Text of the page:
Changing the approach toward North Korea’s denuclearization

By Hideyuki Yamamoto

U.S. negotiations with North Korea have failed to stop North Korea from developing nuclear weapons. Now that North Korea possesses nuclear weapons, the U.S. should change its approach toward “denuclearization.” The U.S. should first pursue an arms control agreement as an urgent issue and regard full denuclearization as an issue that should be solved in the mid-long term future. The U.S. should offer partial relief from economic sanctions in exchange for the arms control agreement, monitored by International Atomic Energy Agency (IAEA) inspections.

Currently, North Korea possesses an inter-continental ballistic missile that can reach Washington D.C. in about 40 minutes. Also, North Korea is further enhancing military capabilities, making U.S. efforts to stop its missile from hitting U.S. mainland after launch more difficult. As time goes by, North Korea will continue to miniaturize nuclear warheads and increase the number of its nuclear weapons, making U.S. efforts to defend against North Korea more difficult. Meanwhile, North Korea will be able to benefit more from negotiations, which is called the “time-technology dilemma.”

On June 12, 2018, North Korea leader Kim Jong-un and President Trump met in Singapore and signed a joint statement pledging to pursue lasting peace and complete denuclearization of the Korean Peninsula. However, negotiations have not proceeded ever since.

Earlier efforts at denuclearization failed as well. A 1994 “Agreed Framework” promised that the U.S., South Korea, and Japan would provide North Korea with 2 light-water reactors and additional energy supply in return for North Korea freezing its nuclear facilities at Nyongbyon and allowing IAEA inspectors. However, this framework did not work out.  Allegedly, North Korea did not abide by the agreement, and as a result, the U.S. did not implement it.

Reflecting on past failures, the U.S.-North Korea arms control agreement should aim at decreasing North Korea’s nuclear capabilities to a level where it does not pose a threat to the U.S. mainland. Based on this agreement, the U.S. would partially relieve sanctions and North Korea would freeze developing its nuclear attack capability along with the IAEA inspection.

Since North Korea demanded sanctions relief before denuclearization in the past negotiations, the U.S. would provide partial relief first, such as removing sanctions on the import of seafood which will not benefit the military. After this, North Korea would freeze the development of its nuclear attack capability. The implementation of this agreement will be monitored by IAEA inspections.

This policy has three main benefits. First, it will break the current stalemate and lead to the resumption of negotiations. North Korea is possessing nuclear weapons in order to secure its county from attacks. By permitting the possession of limited nuclear attack capability, North Korea will feel secured. Second, it will improve the lives of the North Korean people, nearly half of whom are undernourished. By lifting the sanctions, it will benefit the citizens in North Korea. Third, by freezing the development of further nuclear attack capability that can pose a threat to the U.S., the U.S. can make itself more secure, and thus reduce the effect of “time-technology dilemma.” This is especially important in the era of great power competition when the U.S. needs to focus its limited resource on dealing with countries such as China and Russia. The U.S. forces would be able to focus more on the operations dealing with China and Russia instead of North Korea. Additionally, by halting the process of the “time-technology dilemma,” the U.S. will be able to prevent North Korea from gaining an edge over the U.S. in future denuclearization negotiation.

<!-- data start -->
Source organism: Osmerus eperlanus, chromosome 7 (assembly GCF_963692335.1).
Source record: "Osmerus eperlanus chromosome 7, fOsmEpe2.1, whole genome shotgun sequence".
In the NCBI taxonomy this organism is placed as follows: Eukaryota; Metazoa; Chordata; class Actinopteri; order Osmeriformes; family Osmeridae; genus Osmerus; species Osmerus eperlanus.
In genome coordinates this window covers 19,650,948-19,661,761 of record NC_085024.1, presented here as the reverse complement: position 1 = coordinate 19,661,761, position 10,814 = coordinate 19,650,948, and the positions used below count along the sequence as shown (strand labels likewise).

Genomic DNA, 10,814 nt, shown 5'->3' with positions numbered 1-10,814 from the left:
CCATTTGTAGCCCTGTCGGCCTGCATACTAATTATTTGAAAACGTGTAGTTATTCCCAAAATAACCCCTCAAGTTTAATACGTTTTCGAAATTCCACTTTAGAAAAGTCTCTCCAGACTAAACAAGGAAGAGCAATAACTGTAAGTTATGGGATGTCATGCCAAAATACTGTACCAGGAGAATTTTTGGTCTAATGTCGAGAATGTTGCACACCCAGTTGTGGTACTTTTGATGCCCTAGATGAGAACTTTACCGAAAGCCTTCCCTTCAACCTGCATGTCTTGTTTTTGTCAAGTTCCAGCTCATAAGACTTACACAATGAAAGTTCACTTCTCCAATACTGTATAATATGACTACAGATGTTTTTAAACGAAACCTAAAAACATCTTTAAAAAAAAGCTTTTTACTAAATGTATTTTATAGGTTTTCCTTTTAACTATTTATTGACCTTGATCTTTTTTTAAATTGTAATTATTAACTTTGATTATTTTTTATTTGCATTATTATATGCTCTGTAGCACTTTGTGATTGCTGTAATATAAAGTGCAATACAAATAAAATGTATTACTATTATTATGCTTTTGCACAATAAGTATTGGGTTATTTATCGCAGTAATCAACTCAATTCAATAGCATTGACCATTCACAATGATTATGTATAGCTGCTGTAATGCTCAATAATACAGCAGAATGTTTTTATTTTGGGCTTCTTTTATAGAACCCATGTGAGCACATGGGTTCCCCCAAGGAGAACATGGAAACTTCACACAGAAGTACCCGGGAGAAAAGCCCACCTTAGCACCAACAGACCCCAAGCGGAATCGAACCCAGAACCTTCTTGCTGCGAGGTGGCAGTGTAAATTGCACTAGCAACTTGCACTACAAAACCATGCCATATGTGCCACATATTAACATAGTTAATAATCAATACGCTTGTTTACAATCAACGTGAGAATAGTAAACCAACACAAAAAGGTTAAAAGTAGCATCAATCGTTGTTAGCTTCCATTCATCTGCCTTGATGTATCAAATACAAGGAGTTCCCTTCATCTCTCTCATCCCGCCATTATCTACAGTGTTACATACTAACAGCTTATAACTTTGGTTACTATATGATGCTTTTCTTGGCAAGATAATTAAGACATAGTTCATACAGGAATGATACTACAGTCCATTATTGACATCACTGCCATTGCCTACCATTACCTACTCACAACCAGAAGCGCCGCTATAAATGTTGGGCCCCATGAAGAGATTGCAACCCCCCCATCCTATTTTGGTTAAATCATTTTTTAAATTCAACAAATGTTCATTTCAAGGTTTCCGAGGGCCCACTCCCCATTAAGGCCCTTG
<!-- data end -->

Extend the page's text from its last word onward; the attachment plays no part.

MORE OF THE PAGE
Critics will say that this policy acknowledges and accepts North Korea’s possession of nuclear weapons. The past approach, to prevent North Korea from developing nuclear weapons, failed. This policy, first pursuing an arms control agreement, which will permit North Korea to possess limited nuclear attack capability, with IAEA inspections, would make the U.S. able to control North Korea’s nuclear power and lead to a future full denuclearization agreement.

Also, some might argue that acknowledging North Korea’s possession of nuclear capability will enhance fear of Japan and South Korea. This might hold true since these countries depend greatly on the U.S. for their deterrence. However, the fear can be mitigated by the U.S. expressing stronger commitment to these countries. In a tangible way, it can deploy additional forces in or near these countries. In an intangible way, it can announce publicly that the U.S. will commit more and also stipulate stronger commitment in a law, such as National Defense Authorization Act (NDAA).

Currently, North Korea is estimated to have 30 to 60 nuclear weapons. Also, it is developing the delivery capability. The current situation of not doing anything towards denuclearization is the beginning of the worst-case scenario. By changing the approach toward North Korea, the U.S. would be able to secure its country more and make progress in future negotiations to denuclearization.

Hideyuki Yamamoto is a first year student at M.A. Security Policy Studies, Elliott School of International Affairs, George Washington University. His speciality is in Security Policy of East Asia.

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Foreign Policy News is a self-financed initiative providing a venue and forum for political analysts and experts to disseminate analysis of major political and business-related events in the world, shed light on particulars of U.S. foreign policy from the perspective of foreign media and present alternative overview on current events affecting the international relations.

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